7. Understand that Jesus Does Impossible Things Through the Most Ordinary People (or, professional ministers are helpful but not necessary).

This is not an academic book, and that is a good thing. Rather, Trousdale utilizes extensive oral reports from former Muslims and on-the-ground ministers who have seen and experienced this tremendous harvest. The stories from former Muslims are compelling.

The book is filled with stories of answered prayer, courageous believers, Muslim conversions, dramatic transformations, and God’s faithfulness to his witnesses.  Through these stories, we learn about Muslim dissatisfaction with their sense of assurance, their lack of knowledge about Jesus, the social pressure that hinders their own search, and the violence that follows converts. People are often martyred in Africa for their witness to Jesus.

The witness present in this book is a sobering encouragement for believers who live in the comfort of the United States. It is also a report of what God is doing and in reading it we should all give thanks for God’s marvelous movement among Muslim people-groups in Africa.

Reading these stories encourages us to look more simply at Christianity. Western modernism has complicated Christianity and academia has often subverted it. The movement of Christianity in West Africa among Muslims is simple, powerful and courageous. Meeting in small churches (an average of 32 disciples per congregation), these disciples are changing the landscape of West Africa by the power of God’s working among them.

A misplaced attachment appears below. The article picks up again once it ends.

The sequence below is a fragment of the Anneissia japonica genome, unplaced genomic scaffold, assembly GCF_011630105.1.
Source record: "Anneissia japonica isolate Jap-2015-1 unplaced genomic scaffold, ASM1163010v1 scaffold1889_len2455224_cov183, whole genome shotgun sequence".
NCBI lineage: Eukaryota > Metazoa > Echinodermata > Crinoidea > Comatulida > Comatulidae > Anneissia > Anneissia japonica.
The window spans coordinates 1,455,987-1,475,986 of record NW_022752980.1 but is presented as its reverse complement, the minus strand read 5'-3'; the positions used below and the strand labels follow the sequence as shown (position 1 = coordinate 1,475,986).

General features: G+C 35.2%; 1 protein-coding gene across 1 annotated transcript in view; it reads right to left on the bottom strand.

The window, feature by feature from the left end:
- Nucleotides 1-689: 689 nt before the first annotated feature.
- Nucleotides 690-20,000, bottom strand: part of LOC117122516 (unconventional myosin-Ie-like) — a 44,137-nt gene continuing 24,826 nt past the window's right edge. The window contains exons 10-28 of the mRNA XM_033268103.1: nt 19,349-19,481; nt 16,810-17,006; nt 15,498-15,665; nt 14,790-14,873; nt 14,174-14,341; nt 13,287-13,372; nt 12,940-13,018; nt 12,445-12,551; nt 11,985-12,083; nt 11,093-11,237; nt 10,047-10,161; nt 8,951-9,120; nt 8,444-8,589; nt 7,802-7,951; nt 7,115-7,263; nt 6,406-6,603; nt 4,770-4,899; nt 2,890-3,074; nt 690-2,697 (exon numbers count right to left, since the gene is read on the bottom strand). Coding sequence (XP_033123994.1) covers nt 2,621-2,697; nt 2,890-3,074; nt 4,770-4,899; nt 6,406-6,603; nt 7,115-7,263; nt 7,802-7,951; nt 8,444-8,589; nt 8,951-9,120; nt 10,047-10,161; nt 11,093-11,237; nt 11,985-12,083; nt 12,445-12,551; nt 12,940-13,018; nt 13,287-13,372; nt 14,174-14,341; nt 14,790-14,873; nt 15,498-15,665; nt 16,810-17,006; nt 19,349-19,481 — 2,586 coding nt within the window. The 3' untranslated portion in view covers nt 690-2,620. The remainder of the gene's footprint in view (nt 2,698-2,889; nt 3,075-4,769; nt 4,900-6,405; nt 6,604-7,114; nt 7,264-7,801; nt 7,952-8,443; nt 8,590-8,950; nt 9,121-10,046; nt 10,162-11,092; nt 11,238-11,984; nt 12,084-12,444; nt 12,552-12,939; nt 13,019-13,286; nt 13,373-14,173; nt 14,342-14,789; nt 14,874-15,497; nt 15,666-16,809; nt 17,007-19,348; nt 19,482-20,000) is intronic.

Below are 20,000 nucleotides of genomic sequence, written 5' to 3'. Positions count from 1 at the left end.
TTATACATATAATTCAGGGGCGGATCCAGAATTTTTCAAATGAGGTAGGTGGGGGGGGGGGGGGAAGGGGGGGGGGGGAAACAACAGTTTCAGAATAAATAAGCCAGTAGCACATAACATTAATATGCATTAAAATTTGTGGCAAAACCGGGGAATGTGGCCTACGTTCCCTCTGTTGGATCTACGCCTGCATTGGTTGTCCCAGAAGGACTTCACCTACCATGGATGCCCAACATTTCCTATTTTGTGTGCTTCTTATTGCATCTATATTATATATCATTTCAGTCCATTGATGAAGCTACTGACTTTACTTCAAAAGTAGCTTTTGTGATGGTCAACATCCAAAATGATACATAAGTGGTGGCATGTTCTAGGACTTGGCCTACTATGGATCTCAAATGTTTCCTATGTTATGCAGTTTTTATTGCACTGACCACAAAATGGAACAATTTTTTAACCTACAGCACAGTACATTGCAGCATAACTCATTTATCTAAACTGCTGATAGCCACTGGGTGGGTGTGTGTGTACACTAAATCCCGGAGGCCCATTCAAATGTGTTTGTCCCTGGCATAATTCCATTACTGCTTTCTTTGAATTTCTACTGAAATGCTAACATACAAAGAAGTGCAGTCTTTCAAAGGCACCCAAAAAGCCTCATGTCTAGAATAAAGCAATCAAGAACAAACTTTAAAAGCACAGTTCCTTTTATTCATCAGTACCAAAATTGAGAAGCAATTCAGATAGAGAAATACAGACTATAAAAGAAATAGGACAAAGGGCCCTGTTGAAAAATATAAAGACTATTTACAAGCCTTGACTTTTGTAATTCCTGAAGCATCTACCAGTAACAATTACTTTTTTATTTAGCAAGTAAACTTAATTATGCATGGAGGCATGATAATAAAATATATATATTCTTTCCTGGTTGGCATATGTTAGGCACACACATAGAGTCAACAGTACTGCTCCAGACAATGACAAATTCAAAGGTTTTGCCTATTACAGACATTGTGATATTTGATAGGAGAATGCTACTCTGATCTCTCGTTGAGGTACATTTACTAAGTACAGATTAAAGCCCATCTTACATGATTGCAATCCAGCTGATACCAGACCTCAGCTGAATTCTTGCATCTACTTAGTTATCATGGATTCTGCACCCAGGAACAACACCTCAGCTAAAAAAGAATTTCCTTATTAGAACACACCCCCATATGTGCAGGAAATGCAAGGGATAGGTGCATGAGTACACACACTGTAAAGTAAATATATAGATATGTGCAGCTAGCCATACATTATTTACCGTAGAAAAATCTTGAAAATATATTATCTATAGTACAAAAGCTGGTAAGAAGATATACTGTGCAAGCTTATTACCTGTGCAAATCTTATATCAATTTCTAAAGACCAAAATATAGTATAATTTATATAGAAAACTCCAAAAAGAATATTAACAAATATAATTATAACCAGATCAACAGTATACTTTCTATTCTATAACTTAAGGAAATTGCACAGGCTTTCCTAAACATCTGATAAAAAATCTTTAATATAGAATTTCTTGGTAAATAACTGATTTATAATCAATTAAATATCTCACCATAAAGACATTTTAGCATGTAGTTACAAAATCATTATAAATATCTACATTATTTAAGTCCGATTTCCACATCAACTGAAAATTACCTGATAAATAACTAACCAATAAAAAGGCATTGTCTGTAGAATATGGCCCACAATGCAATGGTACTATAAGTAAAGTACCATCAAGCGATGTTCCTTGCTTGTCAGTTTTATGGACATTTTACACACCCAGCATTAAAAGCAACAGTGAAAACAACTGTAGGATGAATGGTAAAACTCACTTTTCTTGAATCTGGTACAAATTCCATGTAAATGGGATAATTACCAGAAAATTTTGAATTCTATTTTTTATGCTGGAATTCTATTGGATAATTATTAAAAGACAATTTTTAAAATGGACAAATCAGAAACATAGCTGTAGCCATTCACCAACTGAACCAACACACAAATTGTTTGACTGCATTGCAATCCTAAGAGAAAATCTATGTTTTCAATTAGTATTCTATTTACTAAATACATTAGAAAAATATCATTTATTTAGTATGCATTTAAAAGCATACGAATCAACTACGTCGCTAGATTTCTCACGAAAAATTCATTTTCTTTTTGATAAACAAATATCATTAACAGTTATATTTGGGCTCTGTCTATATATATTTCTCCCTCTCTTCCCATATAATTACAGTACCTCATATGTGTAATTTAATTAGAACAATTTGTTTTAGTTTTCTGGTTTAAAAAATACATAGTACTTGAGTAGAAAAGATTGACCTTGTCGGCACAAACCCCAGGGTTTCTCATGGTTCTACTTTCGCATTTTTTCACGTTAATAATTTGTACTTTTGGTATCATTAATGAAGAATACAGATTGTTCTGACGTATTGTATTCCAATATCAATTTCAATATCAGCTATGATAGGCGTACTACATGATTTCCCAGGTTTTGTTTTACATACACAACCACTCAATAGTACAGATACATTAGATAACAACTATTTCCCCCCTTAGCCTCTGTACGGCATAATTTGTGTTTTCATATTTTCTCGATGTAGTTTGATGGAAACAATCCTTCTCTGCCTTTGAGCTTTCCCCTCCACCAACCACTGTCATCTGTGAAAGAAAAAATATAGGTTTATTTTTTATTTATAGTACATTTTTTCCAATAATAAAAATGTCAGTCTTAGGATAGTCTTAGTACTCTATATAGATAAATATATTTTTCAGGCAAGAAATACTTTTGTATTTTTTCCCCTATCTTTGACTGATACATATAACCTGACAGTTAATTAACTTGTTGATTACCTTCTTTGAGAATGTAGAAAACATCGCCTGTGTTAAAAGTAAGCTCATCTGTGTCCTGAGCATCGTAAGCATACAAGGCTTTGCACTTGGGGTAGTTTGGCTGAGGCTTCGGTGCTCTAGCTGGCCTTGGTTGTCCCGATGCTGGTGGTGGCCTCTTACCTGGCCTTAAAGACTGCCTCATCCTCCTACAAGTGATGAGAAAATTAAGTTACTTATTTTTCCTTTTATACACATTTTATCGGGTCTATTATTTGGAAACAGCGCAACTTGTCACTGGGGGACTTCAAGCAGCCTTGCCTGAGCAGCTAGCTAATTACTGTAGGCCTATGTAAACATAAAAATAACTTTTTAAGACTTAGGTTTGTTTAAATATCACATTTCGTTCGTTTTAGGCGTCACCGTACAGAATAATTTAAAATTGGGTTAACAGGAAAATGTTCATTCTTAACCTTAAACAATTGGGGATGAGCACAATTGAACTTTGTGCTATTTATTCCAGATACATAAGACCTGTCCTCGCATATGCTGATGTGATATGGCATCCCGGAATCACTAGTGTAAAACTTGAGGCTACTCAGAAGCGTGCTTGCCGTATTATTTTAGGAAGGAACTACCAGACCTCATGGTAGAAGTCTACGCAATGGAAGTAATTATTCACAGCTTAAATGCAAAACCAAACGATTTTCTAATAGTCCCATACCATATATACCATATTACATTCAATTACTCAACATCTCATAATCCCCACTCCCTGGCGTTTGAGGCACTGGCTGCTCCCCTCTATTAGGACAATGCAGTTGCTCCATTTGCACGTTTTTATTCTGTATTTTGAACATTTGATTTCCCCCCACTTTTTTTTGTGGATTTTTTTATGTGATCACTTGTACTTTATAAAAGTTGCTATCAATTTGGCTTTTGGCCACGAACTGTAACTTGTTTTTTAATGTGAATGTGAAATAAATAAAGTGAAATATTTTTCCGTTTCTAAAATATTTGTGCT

I must admit that my Western skepticism is high (some of the stories are way outside my comfortable box), but I also recognize Western skepticism is often antithetical to what God is actually doing. I too easily limit God for the sake of my own rational, emotional and self-righteous comfort. So, I’m listening and hoping to learn more. May God help my unbelief.



8 Responses to ““Miraculous Movements”: Muslims Coming to Jesus”

  1.   David Watson Says:

    Hi, John Mark. Thanks for the mention in this post. The heavy lifting in the Africa work is being done by thousands of incredible men and women who put Jesus before everything, including their own lives. These leaders humble me with their commitment, sacrifice, and hard work. I have learned much from them, and thank God for them. The lessons learned in Africa have a lot to teach us in American context. Jerry’s book provides a start.